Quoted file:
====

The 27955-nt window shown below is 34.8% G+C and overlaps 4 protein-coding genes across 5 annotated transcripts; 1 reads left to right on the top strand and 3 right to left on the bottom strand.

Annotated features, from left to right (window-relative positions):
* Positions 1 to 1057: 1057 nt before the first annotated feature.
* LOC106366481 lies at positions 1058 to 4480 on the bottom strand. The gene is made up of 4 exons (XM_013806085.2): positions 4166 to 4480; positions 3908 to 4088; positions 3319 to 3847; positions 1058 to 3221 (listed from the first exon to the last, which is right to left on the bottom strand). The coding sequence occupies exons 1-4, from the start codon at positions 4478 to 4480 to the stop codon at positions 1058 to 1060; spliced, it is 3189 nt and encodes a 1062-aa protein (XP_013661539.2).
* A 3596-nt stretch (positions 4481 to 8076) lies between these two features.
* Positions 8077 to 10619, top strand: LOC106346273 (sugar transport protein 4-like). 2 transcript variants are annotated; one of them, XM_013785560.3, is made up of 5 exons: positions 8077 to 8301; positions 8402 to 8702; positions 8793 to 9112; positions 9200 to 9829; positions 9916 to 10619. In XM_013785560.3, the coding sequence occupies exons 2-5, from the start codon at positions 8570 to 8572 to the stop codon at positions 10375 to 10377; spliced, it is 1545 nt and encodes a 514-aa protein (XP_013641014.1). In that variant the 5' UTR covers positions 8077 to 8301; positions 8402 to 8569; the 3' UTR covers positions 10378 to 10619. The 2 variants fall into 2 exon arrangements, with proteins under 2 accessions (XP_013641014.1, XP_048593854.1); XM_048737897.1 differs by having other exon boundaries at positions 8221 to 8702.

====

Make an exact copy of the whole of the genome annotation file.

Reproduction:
The 27955-nt window shown below is 34.8% G+C and overlaps 4 protein-coding genes across 5 annotated transcripts; 1 reads left to right on the top strand and 3 right to left on the bottom strand.

Annotated features, from left to right (window-relative positions):
* Positions 1 to 1057: 1057 nt before the first annotated feature.
* LOC106366481 lies at positions 1058 to 4480 on the bottom strand. The gene is made up of 4 exons (XM_013806085.2): positions 4166 to 4480; positions 3908 to 4088; positions 3319 to 3847; positions 1058 to 3221 (listed from the first exon to the last, which is right to left on the bottom strand). The coding sequence occupies exons 1-4, from the start codon at positions 4478 to 4480 to the stop codon at positions 1058 to 1060; spliced, it is 3189 nt and encodes a 1062-aa protein (XP_013661539.2).
* A 3596-nt stretch (positions 4481 to 8076) lies between these two features.
* Positions 8077 to 10619, top strand: LOC106346273 (sugar transport protein 4-like). 2 transcript variants are annotated; one of them, XM_013785560.3, is made up of 5 exons: positions 8077 to 8301; positions 8402 to 8702; positions 8793 to 9112; positions 9200 to 9829; positions 9916 to 10619. In XM_013785560.3, the coding sequence occupies exons 2-5, from the start codon at positions 8570 to 8572 to the stop codon at positions 10375 to 10377; spliced, it is 1545 nt and encodes a 514-aa protein (XP_013641014.1). In that variant the 5' UTR covers positions 8077 to 8301; positions 8402 to 8569; the 3' UTR covers positions 10378 to 10619. The 2 variants fall into 2 exon arrangements, with proteins under 2 accessions (XP_013641014.1, XP_048593854.1); XM_048737897.1 differs by having other exon boundaries at positions 8221 to 8702.